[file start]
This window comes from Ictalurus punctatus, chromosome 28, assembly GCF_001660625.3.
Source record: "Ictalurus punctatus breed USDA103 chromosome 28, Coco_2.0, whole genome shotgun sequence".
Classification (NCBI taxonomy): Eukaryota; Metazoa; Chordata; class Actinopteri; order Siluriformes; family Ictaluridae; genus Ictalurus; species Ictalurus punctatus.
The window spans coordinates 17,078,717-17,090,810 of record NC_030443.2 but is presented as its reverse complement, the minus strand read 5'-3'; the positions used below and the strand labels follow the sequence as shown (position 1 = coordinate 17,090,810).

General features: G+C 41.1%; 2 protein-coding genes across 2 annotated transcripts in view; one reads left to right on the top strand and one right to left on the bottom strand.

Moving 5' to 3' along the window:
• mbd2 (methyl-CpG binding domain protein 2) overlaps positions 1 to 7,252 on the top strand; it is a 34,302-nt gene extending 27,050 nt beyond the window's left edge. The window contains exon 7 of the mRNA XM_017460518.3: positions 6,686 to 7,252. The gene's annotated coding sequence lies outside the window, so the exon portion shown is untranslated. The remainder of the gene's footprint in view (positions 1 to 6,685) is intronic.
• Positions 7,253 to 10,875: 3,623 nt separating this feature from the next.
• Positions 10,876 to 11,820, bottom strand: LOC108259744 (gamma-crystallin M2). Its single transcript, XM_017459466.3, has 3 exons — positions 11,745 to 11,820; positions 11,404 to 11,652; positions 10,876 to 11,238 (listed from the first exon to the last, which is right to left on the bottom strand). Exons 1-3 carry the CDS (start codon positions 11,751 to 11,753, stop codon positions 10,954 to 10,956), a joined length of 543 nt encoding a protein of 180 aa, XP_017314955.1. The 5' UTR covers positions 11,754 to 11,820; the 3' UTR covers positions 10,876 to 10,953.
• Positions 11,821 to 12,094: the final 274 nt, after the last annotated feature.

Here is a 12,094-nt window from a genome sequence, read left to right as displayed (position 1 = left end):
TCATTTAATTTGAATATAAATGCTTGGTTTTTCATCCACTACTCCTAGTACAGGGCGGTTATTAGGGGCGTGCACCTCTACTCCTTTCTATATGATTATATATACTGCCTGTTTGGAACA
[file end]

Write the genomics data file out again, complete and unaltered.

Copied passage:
This window comes from Ictalurus punctatus, chromosome 28, assembly GCF_001660625.3.
Source record: "Ictalurus punctatus breed USDA103 chromosome 28, Coco_2.0, whole genome shotgun sequence".
Classification (NCBI taxonomy): Eukaryota; Metazoa; Chordata; class Actinopteri; order Siluriformes; family Ictaluridae; genus Ictalurus; species Ictalurus punctatus.
The window spans coordinates 17,078,717-17,090,810 of record NC_030443.2 but is presented as its reverse complement, the minus strand read 5'-3'; the positions used below and the strand labels follow the sequence as shown (position 1 = coordinate 17,090,810).

General features: G+C 41.1%; 2 protein-coding genes across 2 annotated transcripts in view; one reads left to right on the top strand and one right to left on the bottom strand.

Moving 5' to 3' along the window:
• mbd2 (methyl-CpG binding domain protein 2) overlaps positions 1 to 7,252 on the top strand; it is a 34,302-nt gene extending 27,050 nt beyond the window's left edge. The window contains exon 7 of the mRNA XM_017460518.3: positions 6,686 to 7,252. The gene's annotated coding sequence lies outside the window, so the exon portion shown is untranslated. The remainder of the gene's footprint in view (positions 1 to 6,685) is intronic.
• Positions 7,253 to 10,875: 3,623 nt separating this feature from the next.
• Positions 10,876 to 11,820, bottom strand: LOC108259744 (gamma-crystallin M2). Its single transcript, XM_017459466.3, has 3 exons — positions 11,745 to 11,820; positions 11,404 to 11,652; positions 10,876 to 11,238 (listed from the first exon to the last, which is right to left on the bottom strand). Exons 1-3 carry the CDS (start codon positions 11,751 to 11,753, stop codon positions 10,954 to 10,956), a joined length of 543 nt encoding a protein of 180 aa, XP_017314955.1. The 5' UTR covers positions 11,754 to 11,820; the 3' UTR covers positions 10,876 to 10,953.
• Positions 11,821 to 12,094: the final 274 nt, after the last annotated feature.

Here is a 12,094-nt window from a genome sequence, read left to right as displayed (position 1 = left end):
TCATTTAATTTGAATATAAATGCTTGGTTTTTCATCCACTACTCCTAGTACAGGGCGGTTATTAGGGGCGTGCACCTCTACTCCTTTCTATATGATTATATATACTGCCTGTTTGGAACA